By Bill Fiess and Pam Esteven
While listening through 2 Kings, I was impressed anew with Elisha’s great faith. Again and again, he faces problems that occur in ordinary life, yet Scripture never records that he becomes flustered. Instead, he demonstrates great faith in the Lord; time after time, he sees God’s power and deliverance.
COOL, CLEAR WATER
One of the incidents in Elisha’s life that strikes me is his encounter with the men of Jericho shortly after Elijah’s translation into the third heaven. The men of Jericho come to Elisha because the water supply has been compromised with something that has made the water undrinkable. Nicecity, bad water. At the Lord’s direction, apparently, Elisha throws salt into the water source, and through the prophet’s obedience, the Lord heals the waters which were still good by the time 2 Kings was written (2 Kgs 2:19-22).
THE WIDOW’S OIL WELL
One of the most famous examples of Elisha’s great faith is his gracious dealing with the widow of a fellow prophet. She is in danger of losing her two sons to servitude because of a debt she cannot repay. Faithfully following God’s desire to take care of widows and fatherless children, Elisha discovers that the only foodstuff this widow has is a small jar of oil. He directs her to shut her door after she has borrowed as many pots and pans as she can and to fill up those many pots with oil from the one jar she has. She obeys and discovers a real oil well. Elisha then tells her to sell the oil, discharge the debt, and live off the rest. In God’s hands, her small amount has become a nest egg to provide for her and her family. I especially love this story (2 Kgs 4:1-7).
THE FLOATING AX HEAD
Because of his great faith, Elisha was used by God after this incident to help more people by doing more miracles. God used Elisha to raise to life the dead son of the Shunamite woman (2 Kgs 4:32-37) and to heal the Syrian commander Naaman of leprosy (2 Kgs 5:1-14).
Another incident in Elisha’s life reveals just how much God is concerned with the everyday trials in our lives. This is the account of the floating ax head. Elisha’s theological students are expanding their seminary campus. As one student chops down a tree, the ax head flies off and disappears into the muddy Jordan River. As it turns out, the ax has been borrowed, and we all know that seminary students have only cobwebs in their wallets. How can this student repay the ax’s owner? However, this seminary student has positioned himself in his woodcutting so that if the ax head did fly off, it would land in the water and not a colleague’s head. This student has also been so careful as to have observed exactly where the ax head has sunk. Very graciously and very simply, Elisha throws a stick into the water where the student has directed him. As everyone knows, iron ax heads cannot do the backstroke, but Elisha knows the One who can make that happen. Miraculously the iron ax head floats. What a tremendous example of God’s concern for our daily troubles (2 Kgs 6:4-7).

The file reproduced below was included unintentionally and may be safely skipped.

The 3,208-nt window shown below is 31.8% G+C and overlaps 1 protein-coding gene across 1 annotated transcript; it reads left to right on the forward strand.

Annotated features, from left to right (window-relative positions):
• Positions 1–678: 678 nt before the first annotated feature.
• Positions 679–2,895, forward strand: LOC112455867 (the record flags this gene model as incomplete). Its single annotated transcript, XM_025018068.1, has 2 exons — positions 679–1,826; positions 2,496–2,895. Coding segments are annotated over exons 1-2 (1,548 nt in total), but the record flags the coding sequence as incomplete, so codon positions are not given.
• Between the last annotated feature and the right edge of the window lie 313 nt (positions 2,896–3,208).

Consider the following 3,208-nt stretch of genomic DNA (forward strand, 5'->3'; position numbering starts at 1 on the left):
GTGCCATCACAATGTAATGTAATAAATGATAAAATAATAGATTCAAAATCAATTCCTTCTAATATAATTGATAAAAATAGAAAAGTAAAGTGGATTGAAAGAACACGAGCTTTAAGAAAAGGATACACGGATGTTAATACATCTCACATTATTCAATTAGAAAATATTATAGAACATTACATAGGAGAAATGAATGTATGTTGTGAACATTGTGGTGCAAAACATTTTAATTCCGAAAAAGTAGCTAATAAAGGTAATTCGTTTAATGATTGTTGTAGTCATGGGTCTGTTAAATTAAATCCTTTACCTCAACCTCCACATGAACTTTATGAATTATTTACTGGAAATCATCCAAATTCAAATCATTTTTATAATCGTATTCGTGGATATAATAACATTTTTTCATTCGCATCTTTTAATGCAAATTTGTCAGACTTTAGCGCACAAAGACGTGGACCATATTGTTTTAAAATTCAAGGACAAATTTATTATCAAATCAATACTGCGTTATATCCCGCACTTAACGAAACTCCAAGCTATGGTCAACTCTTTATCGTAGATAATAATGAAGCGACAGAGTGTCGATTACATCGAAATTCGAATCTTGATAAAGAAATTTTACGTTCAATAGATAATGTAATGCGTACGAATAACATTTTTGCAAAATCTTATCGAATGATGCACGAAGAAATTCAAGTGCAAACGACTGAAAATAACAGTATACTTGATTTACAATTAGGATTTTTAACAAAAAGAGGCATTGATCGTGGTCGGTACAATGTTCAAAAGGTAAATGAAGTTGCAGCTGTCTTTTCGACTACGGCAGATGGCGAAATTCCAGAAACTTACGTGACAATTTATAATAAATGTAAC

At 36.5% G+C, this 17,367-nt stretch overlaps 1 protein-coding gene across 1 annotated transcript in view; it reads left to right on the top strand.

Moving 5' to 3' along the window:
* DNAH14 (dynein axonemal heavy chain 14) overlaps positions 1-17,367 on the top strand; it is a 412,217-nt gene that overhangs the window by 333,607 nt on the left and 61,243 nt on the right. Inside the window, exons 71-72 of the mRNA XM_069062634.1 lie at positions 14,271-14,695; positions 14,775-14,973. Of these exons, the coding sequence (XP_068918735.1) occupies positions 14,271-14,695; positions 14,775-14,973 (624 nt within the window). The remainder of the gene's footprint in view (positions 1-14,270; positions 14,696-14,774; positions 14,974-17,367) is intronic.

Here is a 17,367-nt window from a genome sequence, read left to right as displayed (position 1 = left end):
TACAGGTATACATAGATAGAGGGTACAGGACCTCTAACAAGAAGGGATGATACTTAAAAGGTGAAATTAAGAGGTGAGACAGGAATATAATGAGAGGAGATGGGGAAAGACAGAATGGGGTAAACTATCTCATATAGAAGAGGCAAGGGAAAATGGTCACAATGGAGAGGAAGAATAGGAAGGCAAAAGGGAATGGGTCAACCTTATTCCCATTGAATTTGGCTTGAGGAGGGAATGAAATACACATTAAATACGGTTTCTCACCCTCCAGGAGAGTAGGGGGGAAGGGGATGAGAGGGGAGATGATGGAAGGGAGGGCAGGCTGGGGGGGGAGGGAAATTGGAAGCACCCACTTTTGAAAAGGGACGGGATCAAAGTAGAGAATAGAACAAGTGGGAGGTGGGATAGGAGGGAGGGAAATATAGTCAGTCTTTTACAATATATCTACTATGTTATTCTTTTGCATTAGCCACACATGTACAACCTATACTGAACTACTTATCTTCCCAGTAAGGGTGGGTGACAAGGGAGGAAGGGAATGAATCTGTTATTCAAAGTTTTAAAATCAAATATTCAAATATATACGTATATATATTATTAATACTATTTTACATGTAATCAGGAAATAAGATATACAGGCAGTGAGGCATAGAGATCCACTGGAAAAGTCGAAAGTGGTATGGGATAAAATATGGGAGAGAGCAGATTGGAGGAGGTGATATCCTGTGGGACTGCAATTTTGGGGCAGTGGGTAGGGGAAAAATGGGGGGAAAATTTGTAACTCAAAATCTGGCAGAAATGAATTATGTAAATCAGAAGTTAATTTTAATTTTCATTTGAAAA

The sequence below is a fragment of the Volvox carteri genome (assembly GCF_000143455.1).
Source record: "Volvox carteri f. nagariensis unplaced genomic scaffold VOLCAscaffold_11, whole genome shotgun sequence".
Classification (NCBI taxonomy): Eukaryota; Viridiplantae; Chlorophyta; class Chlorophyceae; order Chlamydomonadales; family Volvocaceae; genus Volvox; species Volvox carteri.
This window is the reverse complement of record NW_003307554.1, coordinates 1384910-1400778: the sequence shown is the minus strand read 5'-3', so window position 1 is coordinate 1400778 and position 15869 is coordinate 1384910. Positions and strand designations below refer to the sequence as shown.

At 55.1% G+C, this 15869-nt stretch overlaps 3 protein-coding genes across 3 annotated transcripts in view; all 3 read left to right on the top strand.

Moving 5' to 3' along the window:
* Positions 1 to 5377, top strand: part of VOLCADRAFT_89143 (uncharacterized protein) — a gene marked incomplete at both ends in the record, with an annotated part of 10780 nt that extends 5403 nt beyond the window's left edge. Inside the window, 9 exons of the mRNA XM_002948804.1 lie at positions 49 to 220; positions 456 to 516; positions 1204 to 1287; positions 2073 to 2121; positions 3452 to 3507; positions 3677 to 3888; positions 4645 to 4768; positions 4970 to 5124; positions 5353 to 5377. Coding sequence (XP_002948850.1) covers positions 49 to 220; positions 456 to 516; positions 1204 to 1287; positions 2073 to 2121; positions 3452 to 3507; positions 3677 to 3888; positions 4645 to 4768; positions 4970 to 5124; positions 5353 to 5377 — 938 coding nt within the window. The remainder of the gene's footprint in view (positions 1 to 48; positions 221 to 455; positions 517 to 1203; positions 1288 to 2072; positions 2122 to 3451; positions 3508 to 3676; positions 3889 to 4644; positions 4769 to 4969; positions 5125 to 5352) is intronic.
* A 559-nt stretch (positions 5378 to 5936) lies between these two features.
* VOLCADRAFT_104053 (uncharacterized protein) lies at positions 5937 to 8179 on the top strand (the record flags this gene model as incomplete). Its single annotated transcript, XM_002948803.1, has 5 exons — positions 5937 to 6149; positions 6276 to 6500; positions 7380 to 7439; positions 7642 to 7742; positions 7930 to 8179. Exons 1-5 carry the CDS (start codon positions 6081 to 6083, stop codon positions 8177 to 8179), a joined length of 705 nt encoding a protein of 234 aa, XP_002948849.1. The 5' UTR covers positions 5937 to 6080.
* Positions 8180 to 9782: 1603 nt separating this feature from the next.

CHARIOTS OF FIRE
The final example is the famous story of the chariots of fire. Elisha and his servant have ended up on the Syrian king’s most wanted list because intelligence information has continued to leak from the king’s most private meetings. He has finally realized that the leak is one who has not even been present at those meetings: Elisha!
The king then sends his forces to surround Dothan, the town where Elisha is residing, and to fetch the prophet. Elisha’s servant is quite nervous about this development, but Elisha himself is not and assures him that “those who are with us are more than those who are with them.” What great faith. Elisha asks the Lord to remove the blinders from the servant’s eyes that he may see the army of heaven. It is an awesome sight: “the mountains full of horses and chariots of fire.” The servant had no need to fear. Elisha’s great confidence in God’s protection is completely justified and has kept him from needless worry (2 Kgs 6:8-17).
Do you and I have that kind of complete confidence in the Lord’s care for us? Or are we like the father in Mark 9:24 who said, “Lord, I believe; help thou my unbelief”? Sometimes we, like Elisha’s servant and this father, need help with our unbelief. There are times in our lives when we need someone like Elisha, someone whose great faith points us to see God’s hand when our own faith falters.
When the Lord Jesus was on earth, He was impressed with those of great faith. For example, He commended the centurion in Capernaum whose faith was such that he believed Jesus could, from a long distance, heal a gravely ill servant (Matt 8:5-13). Like Elisha in the OT and like the centurion in Jesus’ day, let us also be people of great faith so that we, too, may hear the commendation of our Lord. The greater our faith, the greater blessing we can be to others in this life. The greater our faith, the greater our service to God now and in the life to come. May we long to hear our Lord’s commendation, “Well done, good and faithful servant.”
Bill Fiess teaches mathematics at Southwest Virginia Community College.
Pam Esteven lives in Baton Rouge, Louisiana, with her husband, Roy.